I started paddling at 16 and am still paddling in my late 50's. It was an obsession with me, that has been central to my life, in that my circle of long term friends grew up around kayaking, and it is still very much at the core of who I am and what I do. I had a few years out in my early 30's due to a shoulder injury, but getting back on the water was my motivation to getting it sorted, which eventually happened courtesy of the NHS. It was hard to get back up to the previous level of fitness and confidence as well as rehabing at the same time, but worth it. If my paddling was getting stale I got into another branch of it, to give me a new challenge, such as OC1 and trying to do the same rivers I had kayaked before. I still paddle G4 and am happy to walk round things, and I accept that I am not willing to risk injury, as I take a lot longer to heal now. I used to feel less positive about not doing some rapids, but now tend to just enjoy the fact that I am out on a regular basis sharing the pleasure of what I do, in the company of similarly minded paddlers. I do enjoy the buzz of paddling G4, and sometimes a little more, but its all normally within my comfort zone, with just the occasional tip toe out of the zone.
Managing the mental game has been interesting as it does form a more evident barrier as I get older, and changing the format is working for me. I recently got back into kayak surfing and now get a buzz from dealing with big waves (for me) as I am more comfortable at pushing this as I feel that I can more readily deal with the consequences of a big wave messing with me, then getting worked in a stopper.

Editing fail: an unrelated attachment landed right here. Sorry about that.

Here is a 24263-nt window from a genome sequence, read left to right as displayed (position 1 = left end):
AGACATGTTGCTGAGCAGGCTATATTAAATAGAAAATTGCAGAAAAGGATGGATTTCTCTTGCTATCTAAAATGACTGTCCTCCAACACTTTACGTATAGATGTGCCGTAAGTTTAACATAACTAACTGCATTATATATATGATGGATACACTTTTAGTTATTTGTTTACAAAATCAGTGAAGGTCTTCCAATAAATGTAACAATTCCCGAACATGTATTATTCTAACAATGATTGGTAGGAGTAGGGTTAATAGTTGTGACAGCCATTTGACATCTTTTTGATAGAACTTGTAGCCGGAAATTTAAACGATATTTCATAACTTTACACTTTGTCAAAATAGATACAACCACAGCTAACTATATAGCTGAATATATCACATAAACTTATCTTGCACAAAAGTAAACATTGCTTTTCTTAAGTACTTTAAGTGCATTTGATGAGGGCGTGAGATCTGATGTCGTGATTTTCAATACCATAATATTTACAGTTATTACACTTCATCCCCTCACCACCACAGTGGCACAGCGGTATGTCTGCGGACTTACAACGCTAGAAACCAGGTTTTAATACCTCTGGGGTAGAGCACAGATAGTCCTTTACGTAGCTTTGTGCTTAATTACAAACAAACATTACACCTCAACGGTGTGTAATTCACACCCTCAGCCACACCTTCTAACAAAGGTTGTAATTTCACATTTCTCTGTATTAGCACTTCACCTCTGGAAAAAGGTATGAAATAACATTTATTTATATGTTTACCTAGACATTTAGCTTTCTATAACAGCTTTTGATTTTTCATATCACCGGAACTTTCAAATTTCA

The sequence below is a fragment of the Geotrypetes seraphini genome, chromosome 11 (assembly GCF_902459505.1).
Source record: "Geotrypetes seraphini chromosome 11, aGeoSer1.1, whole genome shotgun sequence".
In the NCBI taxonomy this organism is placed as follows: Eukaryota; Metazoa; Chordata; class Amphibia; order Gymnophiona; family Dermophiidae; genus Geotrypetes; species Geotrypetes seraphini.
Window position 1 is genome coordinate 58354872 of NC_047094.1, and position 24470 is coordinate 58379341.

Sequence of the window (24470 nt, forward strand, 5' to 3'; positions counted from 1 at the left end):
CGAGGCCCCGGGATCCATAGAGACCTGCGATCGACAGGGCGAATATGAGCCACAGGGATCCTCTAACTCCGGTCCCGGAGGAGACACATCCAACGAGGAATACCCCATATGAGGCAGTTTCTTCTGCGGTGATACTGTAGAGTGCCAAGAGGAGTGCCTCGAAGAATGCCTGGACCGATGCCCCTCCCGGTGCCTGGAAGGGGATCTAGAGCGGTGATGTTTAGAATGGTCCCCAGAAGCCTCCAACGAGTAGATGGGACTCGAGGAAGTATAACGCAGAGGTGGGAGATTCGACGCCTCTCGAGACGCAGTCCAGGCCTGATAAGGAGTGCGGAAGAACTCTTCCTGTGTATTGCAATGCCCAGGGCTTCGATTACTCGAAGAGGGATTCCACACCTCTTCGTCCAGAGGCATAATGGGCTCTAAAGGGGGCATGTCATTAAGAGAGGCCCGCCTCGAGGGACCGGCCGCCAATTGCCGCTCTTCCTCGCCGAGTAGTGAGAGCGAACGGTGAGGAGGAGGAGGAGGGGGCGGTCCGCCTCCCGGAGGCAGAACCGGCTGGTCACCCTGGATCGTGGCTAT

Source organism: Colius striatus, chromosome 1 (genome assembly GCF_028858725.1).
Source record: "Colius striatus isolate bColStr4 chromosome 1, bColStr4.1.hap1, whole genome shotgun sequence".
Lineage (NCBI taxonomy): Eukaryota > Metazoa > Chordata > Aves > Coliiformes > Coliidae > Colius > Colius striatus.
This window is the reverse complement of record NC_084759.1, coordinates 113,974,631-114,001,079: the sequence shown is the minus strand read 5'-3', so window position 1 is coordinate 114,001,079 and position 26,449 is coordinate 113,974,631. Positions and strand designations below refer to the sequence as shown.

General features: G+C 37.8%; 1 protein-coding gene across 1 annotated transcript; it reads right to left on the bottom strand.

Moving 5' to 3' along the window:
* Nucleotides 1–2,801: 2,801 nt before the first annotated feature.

When I read the title of this thread my first reaction was to think whats the issue as I would be delighted to be in my thirties and have to deal with this problem, but I dont see kayaking as a young persons sport, its far more inclusive than that. I sometimes paddle with a stalwart of Scottish paddling who has recently turned 70, and to celebrate this we had a week in October paddling the Spean, Roy, high Orchy, Etive and Coe, the group was made up of quite a wide range of ages, so in my view it it is very much down to personal motivation and enjoying the activity, and company of others, to get you out and into the world of paddling.